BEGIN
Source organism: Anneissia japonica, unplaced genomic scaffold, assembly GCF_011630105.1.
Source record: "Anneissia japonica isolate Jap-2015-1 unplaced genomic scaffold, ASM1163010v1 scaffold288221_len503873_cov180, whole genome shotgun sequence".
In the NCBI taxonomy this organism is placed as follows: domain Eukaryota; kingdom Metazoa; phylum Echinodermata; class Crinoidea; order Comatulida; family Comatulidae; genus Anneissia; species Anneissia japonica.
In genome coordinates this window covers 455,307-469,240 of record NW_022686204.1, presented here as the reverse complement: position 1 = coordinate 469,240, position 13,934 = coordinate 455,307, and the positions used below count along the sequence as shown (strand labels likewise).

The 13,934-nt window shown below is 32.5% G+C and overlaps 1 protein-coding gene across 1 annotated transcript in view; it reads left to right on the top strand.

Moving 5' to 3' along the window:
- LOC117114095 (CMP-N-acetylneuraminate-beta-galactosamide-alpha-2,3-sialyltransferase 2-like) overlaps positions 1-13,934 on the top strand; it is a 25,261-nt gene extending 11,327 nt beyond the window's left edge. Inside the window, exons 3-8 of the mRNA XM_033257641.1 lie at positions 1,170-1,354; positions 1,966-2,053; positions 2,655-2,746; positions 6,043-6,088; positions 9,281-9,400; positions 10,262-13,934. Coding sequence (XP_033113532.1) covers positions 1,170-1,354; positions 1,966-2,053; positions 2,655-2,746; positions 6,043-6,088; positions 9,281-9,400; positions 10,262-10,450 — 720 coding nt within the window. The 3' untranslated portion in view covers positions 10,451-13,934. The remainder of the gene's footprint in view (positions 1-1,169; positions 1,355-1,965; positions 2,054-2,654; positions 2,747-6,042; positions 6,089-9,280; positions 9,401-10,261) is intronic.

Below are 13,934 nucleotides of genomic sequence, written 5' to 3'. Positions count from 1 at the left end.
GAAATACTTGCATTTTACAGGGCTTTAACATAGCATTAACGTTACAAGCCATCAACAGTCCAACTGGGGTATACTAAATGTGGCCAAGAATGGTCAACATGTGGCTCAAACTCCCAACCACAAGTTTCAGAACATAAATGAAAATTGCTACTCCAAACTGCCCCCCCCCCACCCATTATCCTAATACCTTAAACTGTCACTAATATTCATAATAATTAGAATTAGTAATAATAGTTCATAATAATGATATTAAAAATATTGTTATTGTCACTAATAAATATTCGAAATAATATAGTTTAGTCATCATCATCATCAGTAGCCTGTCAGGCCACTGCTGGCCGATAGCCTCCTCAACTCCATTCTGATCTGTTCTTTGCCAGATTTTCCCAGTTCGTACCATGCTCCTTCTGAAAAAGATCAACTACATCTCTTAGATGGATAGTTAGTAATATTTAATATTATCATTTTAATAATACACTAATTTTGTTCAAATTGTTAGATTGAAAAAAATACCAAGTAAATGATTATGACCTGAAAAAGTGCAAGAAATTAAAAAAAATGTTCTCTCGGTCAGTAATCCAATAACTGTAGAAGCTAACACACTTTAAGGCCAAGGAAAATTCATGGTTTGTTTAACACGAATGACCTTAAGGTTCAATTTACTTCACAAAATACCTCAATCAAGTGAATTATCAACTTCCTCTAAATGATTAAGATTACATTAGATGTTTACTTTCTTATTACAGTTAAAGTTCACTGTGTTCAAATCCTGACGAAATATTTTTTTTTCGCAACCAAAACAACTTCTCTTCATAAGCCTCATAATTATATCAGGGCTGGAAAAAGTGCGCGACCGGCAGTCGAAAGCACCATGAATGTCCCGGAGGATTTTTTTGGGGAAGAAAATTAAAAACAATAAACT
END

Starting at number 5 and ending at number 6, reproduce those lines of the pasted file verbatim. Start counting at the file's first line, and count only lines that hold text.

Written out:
The 13,934-nt window shown below is 32.5% G+C and overlaps 1 protein-coding gene across 1 annotated transcript in view; it reads left to right on the top strand.

Moving 5' to 3' along the window: